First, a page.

Brown did a superb job in dealing with the denial of modern Judaism with regard to “original sin” and the need for a “middleman.” I liked the way Brown demonstrated the need for a middleman from the priesthood in the Tanakh. Brown’s illustrated man’s sinfulness by pointing to biblical history as well as to the atheism, materialism, drug use, pornography, and even prostitution that are rampant in the Holy Land (204).
Brown spends a considerable amount of time on the issue of blood atonement—and with good reason since this is a crucial issue since modern Judaism has no temple or sacrificial system. Brown handles the various Jewish prooftexts that are used for the assertion that there is no need for blood atonement (e.g. Prov. 21:3; Hos. 6:6; Amos 5:21) by examining the context of these passages which depreciate sacrifices. He brings out the context and demonstrates that the contention that God does not require blood sacrifice because a passage says God hates sacrifices one would have to also believe that God hate prayer since that is also mentioned as things God detested (cf. Isa. 1:11-15). I really enjoyed the way Brown substantiated his view of these passages with citation an article in Encyclopedia Judaica written by Anson R. Rainey, a foremost biblical and Semitic scholar (84). His discussion on the blood substitutionary atonement as it relates to the Suffering Messiah of Isaiah 53 and Jewish literature was very enlightening (220-231). Brown’s evidence from various Jewish sources demonstrate that there was indeed an ancient Jewish belief in a coming suffering Messiah.
Throughout this book Brown demonstrates that the religion of the New Testament is not an un-Jewish foreign religion. He shows that the doctrines of the New Testament are not only compatible with and in fact fulfill Old Testament theology. The deeper one looks the more connectedness one sees between the Old Testament and the New Testament.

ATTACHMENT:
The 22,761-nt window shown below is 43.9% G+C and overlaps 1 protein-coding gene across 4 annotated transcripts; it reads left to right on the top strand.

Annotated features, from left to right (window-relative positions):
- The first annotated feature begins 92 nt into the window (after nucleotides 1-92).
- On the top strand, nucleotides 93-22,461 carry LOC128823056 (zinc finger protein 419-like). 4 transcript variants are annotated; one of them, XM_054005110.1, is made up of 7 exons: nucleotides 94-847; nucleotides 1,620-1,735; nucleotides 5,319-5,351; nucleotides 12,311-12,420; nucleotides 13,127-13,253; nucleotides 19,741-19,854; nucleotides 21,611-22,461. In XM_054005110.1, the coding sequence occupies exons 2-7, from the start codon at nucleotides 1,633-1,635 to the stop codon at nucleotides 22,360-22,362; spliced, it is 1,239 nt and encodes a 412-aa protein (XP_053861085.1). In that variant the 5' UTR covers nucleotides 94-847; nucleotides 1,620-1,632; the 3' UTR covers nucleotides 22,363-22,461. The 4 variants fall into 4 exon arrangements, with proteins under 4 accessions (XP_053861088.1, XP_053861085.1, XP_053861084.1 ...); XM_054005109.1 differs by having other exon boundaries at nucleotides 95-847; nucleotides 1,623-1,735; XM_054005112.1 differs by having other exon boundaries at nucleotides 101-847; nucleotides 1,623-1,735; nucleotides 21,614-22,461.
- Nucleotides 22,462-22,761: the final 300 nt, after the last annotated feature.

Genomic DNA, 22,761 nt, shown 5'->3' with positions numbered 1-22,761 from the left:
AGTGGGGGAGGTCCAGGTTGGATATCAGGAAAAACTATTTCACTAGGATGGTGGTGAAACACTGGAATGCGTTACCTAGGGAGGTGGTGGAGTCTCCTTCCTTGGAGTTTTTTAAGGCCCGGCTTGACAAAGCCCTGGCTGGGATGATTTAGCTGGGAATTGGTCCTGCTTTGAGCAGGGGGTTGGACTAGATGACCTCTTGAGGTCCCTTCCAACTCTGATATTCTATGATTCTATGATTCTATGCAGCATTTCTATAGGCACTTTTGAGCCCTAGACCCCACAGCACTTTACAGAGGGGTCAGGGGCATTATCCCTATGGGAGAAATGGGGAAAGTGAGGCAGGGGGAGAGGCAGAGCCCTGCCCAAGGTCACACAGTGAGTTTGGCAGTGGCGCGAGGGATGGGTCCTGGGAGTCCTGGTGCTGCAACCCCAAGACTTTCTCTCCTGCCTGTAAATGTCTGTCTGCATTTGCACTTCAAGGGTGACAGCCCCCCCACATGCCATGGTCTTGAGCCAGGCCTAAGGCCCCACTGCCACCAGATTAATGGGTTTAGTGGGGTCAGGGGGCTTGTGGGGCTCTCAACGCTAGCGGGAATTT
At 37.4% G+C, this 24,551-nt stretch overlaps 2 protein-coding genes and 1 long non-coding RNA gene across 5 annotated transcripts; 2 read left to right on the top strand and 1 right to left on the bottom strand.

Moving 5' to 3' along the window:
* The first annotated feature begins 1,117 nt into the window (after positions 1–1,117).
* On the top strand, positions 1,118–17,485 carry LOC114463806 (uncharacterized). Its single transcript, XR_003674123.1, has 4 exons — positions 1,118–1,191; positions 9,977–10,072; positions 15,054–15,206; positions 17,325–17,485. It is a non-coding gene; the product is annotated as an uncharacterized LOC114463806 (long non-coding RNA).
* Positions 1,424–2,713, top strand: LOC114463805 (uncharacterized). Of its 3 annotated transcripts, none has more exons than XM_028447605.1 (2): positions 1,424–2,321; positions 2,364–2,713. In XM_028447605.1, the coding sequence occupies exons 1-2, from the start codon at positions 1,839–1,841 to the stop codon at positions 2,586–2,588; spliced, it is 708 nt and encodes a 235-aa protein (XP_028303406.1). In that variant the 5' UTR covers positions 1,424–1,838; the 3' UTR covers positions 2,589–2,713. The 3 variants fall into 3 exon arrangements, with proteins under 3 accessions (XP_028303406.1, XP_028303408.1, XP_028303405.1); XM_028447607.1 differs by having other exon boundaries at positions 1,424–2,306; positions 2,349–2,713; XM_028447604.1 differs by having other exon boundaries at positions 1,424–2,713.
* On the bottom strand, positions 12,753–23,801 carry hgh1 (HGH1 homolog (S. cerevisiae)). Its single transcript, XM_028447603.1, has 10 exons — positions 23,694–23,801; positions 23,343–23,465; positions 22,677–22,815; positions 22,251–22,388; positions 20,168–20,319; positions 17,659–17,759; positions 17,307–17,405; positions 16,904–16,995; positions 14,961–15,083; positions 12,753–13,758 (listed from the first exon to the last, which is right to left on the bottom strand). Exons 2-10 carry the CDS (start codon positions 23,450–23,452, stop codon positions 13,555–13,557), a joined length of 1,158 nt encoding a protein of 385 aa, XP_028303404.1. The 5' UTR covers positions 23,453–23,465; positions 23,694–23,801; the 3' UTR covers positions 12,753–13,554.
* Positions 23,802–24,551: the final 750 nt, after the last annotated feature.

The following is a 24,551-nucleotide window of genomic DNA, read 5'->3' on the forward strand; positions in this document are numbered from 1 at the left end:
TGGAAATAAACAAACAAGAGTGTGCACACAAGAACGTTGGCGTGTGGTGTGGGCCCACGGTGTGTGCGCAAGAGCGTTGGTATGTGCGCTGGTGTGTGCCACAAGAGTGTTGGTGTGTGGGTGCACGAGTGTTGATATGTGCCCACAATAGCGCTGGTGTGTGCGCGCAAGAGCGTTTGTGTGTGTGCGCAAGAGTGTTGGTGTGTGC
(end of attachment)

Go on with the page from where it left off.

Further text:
I thoroughly enjoyed Brown’s book on Jewish apologetics. He provides a valuable resources for the church in an area that many Christians need help. He is straightforward in style and tone, avoids straw man arguments, interacts with the reader in the second person, and provides a wealth of information from the Old Testament and other Jewish sources that demonstrate that the roots of Christianity are in the Old Testament. I would heartily recommend this book. The only thing that I disagree with would be his view that we are in a transitional age (instead of the church age of parenthesis) of the Lord building a worldwide spiritual Temple (179). However, this would not keep me from highly recommending the book to anyone. The book is enjoyable, enlightening, and a must read for anyone trying to reach a Jew.